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D R Whikehart, H F Edelhauser; Glutathione in rabbit corneal endothelia: the effects of selected perfusion fluids.. Invest. Ophthalmol. Vis. Sci. 1978;17(5):455-464.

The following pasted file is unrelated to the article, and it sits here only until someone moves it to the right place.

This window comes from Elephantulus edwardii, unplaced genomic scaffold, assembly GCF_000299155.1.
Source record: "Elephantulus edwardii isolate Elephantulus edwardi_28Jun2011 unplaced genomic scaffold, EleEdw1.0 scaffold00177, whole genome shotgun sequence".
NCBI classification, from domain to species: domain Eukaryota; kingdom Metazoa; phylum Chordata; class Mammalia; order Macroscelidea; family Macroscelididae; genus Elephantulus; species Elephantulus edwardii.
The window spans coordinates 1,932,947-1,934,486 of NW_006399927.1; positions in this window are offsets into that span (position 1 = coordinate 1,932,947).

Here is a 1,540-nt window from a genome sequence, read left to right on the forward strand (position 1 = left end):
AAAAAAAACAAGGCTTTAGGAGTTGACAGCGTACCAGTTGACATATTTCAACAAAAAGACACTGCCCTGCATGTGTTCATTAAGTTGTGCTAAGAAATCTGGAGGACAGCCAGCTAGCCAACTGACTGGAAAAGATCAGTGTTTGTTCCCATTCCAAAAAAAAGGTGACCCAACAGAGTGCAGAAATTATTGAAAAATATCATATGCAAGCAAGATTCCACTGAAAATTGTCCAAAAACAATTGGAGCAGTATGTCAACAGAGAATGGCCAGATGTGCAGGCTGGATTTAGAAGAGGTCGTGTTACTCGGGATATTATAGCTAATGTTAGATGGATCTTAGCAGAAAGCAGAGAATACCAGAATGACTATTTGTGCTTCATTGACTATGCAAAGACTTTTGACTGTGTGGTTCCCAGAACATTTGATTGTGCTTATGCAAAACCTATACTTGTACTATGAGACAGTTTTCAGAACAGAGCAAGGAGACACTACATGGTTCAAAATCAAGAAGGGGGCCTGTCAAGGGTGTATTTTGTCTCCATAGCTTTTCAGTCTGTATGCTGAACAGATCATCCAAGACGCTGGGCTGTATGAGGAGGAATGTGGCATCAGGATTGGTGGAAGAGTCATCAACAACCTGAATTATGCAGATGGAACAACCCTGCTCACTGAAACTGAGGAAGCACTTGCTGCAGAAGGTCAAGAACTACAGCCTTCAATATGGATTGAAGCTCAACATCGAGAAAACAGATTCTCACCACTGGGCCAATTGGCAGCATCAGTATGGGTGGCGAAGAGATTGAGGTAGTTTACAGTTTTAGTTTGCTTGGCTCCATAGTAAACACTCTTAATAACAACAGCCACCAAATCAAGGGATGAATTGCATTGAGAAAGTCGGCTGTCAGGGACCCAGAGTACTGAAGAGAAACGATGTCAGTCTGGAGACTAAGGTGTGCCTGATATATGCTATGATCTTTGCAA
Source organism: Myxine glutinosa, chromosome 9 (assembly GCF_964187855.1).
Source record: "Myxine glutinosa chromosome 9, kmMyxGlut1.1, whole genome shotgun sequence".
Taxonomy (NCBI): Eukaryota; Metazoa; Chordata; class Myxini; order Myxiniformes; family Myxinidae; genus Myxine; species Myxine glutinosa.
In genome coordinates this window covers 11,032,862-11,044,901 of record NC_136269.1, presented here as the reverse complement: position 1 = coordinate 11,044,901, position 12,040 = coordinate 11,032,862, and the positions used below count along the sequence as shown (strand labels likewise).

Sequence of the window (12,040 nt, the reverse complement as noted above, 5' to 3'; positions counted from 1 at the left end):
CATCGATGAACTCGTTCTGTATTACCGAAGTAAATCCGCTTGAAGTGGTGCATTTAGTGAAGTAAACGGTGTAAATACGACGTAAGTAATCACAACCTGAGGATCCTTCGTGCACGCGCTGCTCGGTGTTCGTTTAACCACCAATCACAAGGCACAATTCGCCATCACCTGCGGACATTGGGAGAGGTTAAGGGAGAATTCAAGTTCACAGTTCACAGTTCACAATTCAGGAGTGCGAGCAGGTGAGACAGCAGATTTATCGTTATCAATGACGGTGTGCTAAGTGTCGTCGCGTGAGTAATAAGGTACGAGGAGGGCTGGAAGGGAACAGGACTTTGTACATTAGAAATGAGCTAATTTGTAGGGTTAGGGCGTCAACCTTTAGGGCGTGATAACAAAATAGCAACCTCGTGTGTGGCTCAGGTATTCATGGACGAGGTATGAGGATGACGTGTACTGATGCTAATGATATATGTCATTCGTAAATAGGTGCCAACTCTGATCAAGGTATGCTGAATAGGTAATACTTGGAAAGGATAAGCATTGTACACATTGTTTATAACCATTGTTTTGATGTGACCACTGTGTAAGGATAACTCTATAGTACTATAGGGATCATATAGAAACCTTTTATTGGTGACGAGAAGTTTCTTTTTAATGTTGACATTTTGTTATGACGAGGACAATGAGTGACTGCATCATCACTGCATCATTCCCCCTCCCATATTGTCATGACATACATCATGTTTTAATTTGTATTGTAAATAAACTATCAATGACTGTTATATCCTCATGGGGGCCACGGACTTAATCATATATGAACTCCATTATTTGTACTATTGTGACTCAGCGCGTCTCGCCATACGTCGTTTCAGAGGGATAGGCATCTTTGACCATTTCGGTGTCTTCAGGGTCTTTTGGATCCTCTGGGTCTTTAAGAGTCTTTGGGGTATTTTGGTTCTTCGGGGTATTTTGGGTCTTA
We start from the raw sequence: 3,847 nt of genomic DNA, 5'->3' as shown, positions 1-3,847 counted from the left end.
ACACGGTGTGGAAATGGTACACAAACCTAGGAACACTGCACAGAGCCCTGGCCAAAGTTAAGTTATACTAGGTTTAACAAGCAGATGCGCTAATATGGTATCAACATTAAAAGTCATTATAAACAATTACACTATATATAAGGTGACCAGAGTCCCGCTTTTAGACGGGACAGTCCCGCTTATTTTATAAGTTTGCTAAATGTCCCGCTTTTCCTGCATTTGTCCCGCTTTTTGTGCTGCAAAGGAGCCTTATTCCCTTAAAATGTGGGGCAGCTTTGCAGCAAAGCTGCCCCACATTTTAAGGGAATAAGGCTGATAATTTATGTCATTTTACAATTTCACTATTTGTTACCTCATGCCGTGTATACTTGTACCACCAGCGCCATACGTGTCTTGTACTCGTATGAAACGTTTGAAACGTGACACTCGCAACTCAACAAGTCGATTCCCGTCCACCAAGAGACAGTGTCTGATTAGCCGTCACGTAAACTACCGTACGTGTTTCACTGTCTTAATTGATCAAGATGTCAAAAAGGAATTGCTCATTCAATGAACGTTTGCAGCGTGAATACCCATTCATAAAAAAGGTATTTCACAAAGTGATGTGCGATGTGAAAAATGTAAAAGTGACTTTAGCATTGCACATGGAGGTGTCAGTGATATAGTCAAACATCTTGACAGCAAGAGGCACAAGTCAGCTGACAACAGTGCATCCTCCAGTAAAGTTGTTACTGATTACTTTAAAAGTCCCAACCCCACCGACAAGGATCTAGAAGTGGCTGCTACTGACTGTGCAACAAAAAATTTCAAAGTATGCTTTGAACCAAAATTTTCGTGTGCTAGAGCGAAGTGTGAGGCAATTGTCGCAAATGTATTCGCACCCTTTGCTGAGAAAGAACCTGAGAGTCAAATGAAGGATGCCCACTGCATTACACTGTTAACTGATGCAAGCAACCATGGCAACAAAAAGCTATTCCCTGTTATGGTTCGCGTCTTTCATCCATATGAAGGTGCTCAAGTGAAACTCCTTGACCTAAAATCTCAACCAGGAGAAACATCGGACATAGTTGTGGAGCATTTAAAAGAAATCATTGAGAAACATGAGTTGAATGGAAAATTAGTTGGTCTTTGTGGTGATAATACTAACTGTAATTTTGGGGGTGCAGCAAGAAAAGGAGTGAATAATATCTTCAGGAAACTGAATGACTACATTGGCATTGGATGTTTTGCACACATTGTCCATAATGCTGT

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Although the ameliorating effect of glutathione on corneal deturgescence is known, its chemical mechanism is not understood. An endeavor toward the latter was made by perfusing freshly excised rabbit corneas with selected perfusion fluids, measuring corneal thickness, and assaying the endothelial cells for reduced and oxidized glutathione after 2 and 5 hr of perfusion. Ringer's solution, containing either lactate or bicarbonate, caused significant decreases in both forms of glutathione after perfusion. The corneas increased in thickness considerably during these periods. When 5 mM glucose was added to bicarbonate-Ringer's solution, the corneas swelled about half as much as before. However, glutathione levels were as depressed as with simple Ringer's fluid. Adenosine (0.5 mM) in the presence of glucose (bicarbonate-Ringer's) caused a further swelling decrease so that the corneas were maintained at near normal thickness. The levels of glutathione were 84% of control values compared to 35% to 45% for Ringer's solutions (+/- glucose). The addition of glutathione to glucose (bicarbonate-Ringer's) caused intracellular glutathione levels to be higher than control values while allowing minimal tissue swelling. Glutathione in combination with adenosine, glucose, and bicarbonate produced the highest intracellular glutathione levels and a slight corneal deswelling. After oxidation of intracellular glutathione with t-butyl hydroperoxide in glucose (bicarbonate-Ringer's), endothelial cells were destroyed within 1 hr. The oxidant, however, may have had a direct effect upon the endothelial cell membranes.
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